Have you ever told a joke to someone who "doesn't get it"? If you patiently explain the referents you may get them to "understand" the joke, but they will probably respond something like "So, why is that funny?"

In the simple example above, you probably found this funny if (1) you are familiar with the maxim "Time flies like an arrow", (2) your knowledge of the English language allows you to understand that "flies" can be a verb meaning "passes swiftly" or a plural noun referring to a type of insect and that "like" can mean both "as" and "enjoy" (3) your knowledge of writing style leads you to expect that when the same word appears in two successive short sentences, it will usually have the same meaning in both sentences.

I think we face the same problem when we try to teach mathematical understanding. A proof is most memorable to us when, like in getting a pun, we make a connection between two or more apparently unconnected thoughts, what is often called an "Aha!" moment. Without previous deep knowledge of the constituent thoughts, the student may be able to follow the step-by-step logic, and may be able to remember the proof for tomorrow's test, but the proof will not be memorable, and both the theorem and the proof will soon be forgotten. One implication for pedagogy is that the curriculum must be carefully planned so that, when a mathematical topic is introduced, the students will understand the constituent parts and be able to appreciate their connection. Otherwise, we are mostly wasting our time.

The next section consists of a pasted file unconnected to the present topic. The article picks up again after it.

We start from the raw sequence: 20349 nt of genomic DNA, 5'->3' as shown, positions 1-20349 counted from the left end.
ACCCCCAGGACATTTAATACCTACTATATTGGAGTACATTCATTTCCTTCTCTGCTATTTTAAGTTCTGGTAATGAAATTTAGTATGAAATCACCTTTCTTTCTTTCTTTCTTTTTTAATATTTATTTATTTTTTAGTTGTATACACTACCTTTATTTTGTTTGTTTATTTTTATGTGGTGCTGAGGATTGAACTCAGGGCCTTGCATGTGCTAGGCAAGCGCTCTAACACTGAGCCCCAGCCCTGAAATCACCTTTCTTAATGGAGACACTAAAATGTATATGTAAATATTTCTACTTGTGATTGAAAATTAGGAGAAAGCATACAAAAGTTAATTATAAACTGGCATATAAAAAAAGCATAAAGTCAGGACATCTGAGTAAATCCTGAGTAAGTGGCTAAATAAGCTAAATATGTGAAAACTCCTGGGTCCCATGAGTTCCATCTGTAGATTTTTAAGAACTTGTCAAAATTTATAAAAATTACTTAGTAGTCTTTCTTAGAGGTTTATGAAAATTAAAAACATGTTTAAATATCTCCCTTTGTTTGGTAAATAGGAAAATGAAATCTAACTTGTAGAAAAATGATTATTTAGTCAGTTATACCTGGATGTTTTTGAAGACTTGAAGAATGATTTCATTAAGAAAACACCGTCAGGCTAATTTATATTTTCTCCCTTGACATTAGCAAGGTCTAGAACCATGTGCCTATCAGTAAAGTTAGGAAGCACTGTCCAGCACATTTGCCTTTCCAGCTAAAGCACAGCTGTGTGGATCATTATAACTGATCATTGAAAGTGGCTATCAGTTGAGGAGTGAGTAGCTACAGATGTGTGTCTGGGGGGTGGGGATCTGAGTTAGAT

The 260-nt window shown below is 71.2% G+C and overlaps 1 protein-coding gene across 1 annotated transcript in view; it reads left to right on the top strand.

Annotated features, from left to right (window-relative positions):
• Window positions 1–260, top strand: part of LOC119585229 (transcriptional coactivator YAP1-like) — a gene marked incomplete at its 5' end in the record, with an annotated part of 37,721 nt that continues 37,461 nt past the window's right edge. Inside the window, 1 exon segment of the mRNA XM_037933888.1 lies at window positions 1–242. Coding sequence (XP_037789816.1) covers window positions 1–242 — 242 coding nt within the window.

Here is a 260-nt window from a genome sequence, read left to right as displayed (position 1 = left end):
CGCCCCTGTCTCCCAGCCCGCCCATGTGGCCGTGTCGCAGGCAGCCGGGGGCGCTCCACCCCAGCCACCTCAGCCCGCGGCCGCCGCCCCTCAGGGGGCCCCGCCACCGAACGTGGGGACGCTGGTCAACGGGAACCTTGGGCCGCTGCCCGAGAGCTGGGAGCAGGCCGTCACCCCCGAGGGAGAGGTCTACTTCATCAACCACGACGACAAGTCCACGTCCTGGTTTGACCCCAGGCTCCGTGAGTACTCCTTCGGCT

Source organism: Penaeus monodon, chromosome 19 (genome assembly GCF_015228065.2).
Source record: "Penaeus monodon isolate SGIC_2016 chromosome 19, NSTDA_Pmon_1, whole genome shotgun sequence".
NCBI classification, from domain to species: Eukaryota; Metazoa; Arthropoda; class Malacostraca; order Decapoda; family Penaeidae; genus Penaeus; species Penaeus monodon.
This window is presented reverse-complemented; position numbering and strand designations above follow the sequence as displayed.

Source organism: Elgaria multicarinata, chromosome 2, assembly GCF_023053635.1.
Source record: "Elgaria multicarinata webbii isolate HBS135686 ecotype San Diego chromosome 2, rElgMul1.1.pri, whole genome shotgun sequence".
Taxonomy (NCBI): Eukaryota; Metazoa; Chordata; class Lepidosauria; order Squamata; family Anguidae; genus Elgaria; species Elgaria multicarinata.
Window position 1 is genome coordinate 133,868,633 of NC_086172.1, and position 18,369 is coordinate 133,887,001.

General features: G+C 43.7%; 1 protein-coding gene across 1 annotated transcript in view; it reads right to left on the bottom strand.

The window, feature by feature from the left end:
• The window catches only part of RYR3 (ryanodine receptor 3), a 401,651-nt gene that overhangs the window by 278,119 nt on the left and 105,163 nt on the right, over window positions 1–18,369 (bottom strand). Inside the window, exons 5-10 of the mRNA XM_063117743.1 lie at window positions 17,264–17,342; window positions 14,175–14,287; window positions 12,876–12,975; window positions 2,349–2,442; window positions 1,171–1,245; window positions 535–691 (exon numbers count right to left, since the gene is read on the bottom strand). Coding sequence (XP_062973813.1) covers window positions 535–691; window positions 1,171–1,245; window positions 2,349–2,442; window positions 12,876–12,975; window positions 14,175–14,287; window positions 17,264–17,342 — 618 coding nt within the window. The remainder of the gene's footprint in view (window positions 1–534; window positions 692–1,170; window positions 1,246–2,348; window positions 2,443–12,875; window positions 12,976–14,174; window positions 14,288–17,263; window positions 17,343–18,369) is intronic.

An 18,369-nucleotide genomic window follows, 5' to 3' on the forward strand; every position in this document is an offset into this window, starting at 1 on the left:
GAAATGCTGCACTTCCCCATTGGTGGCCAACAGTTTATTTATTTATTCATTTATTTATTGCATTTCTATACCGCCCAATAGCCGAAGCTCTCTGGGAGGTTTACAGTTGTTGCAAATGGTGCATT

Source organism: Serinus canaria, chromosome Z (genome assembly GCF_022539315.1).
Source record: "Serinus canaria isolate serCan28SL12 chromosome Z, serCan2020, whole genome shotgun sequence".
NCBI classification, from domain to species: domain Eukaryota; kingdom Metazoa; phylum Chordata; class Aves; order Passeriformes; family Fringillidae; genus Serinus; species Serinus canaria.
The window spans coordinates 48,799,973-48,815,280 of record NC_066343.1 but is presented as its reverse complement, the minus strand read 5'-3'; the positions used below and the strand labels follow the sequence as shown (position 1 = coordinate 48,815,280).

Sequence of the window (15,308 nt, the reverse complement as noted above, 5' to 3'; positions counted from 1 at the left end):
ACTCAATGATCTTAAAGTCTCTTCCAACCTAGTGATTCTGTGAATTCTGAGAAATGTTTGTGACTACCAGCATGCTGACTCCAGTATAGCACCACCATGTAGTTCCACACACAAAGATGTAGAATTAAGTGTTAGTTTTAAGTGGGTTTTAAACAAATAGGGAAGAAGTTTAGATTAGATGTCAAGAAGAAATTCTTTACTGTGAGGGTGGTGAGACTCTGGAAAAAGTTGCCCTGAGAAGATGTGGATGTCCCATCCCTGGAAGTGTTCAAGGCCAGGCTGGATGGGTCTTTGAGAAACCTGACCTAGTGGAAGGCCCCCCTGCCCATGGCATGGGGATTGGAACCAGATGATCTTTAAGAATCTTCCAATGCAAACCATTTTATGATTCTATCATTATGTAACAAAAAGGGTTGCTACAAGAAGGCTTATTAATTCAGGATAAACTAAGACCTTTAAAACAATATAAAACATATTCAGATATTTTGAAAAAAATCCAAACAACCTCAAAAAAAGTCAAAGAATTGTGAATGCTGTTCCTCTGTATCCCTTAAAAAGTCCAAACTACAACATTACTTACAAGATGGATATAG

I recently came across a proof of the Pythagorean Theorem that was new to me that gave me an aha! moment. This was given in Sanjay Gulati's excellent "Mathematics Academy" blog as a Geogebra demonstration. He does not indicate the original source of the proof. The aha! moment comes for the connection between the Pythagorean Theorem and an apparently unrelated theorem that I always teach in my elementary geometry class, the "crossed chords" theorem. The aha! moment occurs from looking at the following picture.

Then the crossed-chords theorem tells us that (c + a)(c - a) = b

^{2}, or c

^{2}- a

^{2}= b

^{2}.

## 4 comments:

Oh, that proof is beautiful. I have been using Pythagoras Theorem for more than ten years, and I couldn't imagine the proof is that simple.

Although I don't think there is humor in that picture though. Haha.

I think the problem with this being a proof of the Pyth Thm is that you need the Pyth Thm to prove the theorem of intersecting chords..

I don't know anything about the intersecting chords theorem, and I do know and love the Pythagorean Theorem. So to me this looks like a proof of the intersecting chords theorem.

Lovely.

Sue,

Actually the intersecting chords theorem holds for any two intersecting chords, not necessarily ones that are perpendicular to one another, so this method does not prove the intersecting chords theorem in general. Look up Crossed Chords Theorem in Google if you want a proof.

Pat B, you do not need the Pythagorean Theorem to prove the intersecting chords theorem. It has a very nice proof using simply similar triangles and the fact that inscribed angles that cut off the same segment on a circle are congruent.

Peter

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